We are now outside and following the recorder as he enters his car. He looks around after we hear the radio playing Top 40 music. He travels some city streets and then arrives at the parking lot adjacent to MSU’s Old Horticulture Building. He walks to the steel double doors and opens them. He then walks through a single wooden door and then a set of green painted double doors. He continues to wind his way through the building's halls until he reaches his classroom. He walks past several tables where other students are seated with laptops. He takes a seat near the front of the classroom and the professor. He watches the professor articulate the project being assigned that day. The recorder then looks deep into his laptop. The image he sees comes closer and then dissolves.
We are now inside the computer image, watching what the recorder is doing online. He is at Google's main page and conducts a search for “invisible illnesses on college campuses.” He brings up his search results and clicks on an entry titled “Voices: What it's like to live with an invisible disability.” He scrolls down the page...
The image fades to the black background, and we hear the recorder typing the following text: “For college students trying to balance their education and their health, invisible disabilities pose unique difficulties.”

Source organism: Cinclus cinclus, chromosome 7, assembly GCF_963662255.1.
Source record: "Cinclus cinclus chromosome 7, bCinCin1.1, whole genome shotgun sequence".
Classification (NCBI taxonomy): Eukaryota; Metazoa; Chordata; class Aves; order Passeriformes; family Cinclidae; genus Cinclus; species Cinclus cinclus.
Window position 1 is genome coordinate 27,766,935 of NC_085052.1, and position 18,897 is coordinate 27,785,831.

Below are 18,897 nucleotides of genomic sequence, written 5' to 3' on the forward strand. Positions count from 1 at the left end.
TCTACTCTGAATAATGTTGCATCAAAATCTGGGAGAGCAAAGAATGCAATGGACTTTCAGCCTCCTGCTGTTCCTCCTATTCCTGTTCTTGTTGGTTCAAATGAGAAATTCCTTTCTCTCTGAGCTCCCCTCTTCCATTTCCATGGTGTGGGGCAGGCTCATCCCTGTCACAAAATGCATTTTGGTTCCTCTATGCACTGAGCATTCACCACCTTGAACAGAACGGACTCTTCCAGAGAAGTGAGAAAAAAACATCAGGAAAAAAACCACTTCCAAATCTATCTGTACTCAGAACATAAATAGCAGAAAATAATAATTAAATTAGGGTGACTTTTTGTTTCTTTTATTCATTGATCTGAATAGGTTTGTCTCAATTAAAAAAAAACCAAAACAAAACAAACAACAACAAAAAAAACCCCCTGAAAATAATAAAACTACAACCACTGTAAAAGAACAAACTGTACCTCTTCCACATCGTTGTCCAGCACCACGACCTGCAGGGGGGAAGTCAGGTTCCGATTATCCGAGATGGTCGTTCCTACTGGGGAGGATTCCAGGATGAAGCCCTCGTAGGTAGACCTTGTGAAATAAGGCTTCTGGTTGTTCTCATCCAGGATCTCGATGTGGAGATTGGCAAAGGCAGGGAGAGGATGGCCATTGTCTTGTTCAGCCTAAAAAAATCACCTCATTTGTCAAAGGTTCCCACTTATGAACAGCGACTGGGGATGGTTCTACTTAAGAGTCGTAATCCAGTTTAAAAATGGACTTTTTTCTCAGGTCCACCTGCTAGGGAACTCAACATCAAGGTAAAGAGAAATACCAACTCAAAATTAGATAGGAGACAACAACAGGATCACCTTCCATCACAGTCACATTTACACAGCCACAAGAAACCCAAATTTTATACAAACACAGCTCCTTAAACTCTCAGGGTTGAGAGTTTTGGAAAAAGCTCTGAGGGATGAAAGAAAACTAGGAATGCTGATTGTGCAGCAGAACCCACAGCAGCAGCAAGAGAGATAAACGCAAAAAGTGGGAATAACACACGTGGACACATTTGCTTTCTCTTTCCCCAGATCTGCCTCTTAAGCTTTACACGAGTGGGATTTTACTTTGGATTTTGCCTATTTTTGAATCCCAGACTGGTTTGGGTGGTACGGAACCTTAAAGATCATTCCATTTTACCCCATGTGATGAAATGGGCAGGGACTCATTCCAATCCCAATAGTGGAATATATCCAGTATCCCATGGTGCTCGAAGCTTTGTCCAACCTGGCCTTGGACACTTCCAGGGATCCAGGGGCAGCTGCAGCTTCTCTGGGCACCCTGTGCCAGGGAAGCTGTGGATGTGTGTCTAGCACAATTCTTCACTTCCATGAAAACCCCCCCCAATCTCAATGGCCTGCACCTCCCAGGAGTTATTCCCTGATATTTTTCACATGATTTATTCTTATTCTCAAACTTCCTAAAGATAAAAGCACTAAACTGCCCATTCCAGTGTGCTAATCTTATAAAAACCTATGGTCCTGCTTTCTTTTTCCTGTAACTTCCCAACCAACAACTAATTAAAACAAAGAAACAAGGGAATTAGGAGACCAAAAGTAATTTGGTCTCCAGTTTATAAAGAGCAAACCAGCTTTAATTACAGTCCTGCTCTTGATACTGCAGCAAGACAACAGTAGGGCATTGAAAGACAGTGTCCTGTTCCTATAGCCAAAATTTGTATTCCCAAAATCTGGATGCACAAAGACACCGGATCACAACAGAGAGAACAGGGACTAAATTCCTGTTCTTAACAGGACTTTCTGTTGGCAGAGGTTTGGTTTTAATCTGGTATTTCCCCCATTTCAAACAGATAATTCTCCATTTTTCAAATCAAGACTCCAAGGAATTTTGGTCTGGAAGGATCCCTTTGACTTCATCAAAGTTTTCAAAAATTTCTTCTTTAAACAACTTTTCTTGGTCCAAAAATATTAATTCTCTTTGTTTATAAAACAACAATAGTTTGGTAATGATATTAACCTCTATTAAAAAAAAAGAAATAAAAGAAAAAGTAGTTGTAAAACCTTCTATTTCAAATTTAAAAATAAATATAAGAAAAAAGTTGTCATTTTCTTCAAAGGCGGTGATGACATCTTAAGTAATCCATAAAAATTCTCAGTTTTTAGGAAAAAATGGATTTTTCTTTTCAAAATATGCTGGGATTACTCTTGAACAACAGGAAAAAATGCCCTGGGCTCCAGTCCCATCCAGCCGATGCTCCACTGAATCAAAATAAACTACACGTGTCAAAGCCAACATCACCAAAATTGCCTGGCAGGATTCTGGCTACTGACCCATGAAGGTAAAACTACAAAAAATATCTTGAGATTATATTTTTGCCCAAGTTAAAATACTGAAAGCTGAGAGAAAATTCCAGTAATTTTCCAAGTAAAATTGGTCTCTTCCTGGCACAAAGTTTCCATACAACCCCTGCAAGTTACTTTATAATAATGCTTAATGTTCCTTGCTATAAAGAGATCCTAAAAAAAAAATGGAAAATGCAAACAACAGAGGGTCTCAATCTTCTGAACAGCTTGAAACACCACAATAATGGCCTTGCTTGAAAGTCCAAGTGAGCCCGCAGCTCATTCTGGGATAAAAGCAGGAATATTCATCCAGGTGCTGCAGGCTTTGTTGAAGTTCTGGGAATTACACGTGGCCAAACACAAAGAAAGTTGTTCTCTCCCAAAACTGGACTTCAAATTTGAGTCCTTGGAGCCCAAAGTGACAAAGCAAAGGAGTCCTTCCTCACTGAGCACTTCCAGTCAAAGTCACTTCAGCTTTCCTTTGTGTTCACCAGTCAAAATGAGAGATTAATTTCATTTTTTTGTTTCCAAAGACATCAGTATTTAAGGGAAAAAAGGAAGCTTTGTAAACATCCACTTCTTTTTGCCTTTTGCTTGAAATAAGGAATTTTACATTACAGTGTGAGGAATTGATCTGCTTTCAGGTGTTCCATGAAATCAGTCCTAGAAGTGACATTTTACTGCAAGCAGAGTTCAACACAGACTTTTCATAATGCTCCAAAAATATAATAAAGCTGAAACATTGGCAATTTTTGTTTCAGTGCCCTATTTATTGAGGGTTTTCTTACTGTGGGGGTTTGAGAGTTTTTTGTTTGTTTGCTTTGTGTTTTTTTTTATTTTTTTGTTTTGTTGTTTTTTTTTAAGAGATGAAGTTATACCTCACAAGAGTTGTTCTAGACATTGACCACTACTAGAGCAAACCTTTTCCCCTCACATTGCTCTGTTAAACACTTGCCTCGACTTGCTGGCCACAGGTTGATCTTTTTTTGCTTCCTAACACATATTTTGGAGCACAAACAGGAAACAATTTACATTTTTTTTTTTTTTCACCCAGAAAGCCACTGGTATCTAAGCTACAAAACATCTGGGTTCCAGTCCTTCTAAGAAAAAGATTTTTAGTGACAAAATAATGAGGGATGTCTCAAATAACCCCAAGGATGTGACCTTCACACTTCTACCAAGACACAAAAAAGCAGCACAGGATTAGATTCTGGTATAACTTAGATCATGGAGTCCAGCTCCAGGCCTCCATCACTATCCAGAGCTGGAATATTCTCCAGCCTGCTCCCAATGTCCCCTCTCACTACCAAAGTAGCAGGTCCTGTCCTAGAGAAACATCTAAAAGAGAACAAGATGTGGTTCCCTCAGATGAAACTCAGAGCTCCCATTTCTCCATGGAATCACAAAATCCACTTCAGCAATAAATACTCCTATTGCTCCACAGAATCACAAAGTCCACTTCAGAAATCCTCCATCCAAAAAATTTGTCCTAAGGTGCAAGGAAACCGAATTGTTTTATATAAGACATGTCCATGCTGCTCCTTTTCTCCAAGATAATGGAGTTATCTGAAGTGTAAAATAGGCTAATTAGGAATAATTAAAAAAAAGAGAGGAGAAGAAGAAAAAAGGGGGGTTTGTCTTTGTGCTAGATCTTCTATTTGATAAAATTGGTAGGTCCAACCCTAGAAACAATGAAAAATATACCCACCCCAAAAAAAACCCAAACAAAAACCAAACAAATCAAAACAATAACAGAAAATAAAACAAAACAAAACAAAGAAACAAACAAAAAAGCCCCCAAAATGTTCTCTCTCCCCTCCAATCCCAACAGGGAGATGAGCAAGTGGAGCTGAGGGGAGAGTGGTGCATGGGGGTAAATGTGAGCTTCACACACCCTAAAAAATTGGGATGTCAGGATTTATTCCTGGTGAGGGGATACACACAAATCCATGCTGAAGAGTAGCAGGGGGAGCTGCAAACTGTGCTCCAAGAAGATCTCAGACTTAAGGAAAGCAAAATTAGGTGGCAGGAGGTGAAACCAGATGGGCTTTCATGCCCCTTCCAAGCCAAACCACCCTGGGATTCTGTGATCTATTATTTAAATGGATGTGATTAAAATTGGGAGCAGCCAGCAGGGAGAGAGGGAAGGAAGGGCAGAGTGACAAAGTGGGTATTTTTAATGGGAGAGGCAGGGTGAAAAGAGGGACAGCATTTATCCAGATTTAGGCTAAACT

We now see the recorder conduct another Google search. This time, it is, “What is an invisible illness?” We see a close-up of Google's definition of invisible disabilities which reads:
“Chronic illnesses and conditions that significantly impair normal activities of daily living. In the United States, 96% of people with chronic medical conditions show no outward signs of their illness, and 10% experience symptoms that are considered disabling.”
The recorder scrolls further down the page and selects a result entitled “Molly’s Fund Invisible Illness: But you look so good.” He then goes to this page and finds a section entitled “What is an invisible illness?”
The recorder highlights some words within this section which read:
“According to one study, more than 125 million Americans have at least one chronic condition and nearly half of those have more than one. These chronic illnesses often share one major characteristic: they are not visible to an onlooker; thus, the term ‘invisible illness.’”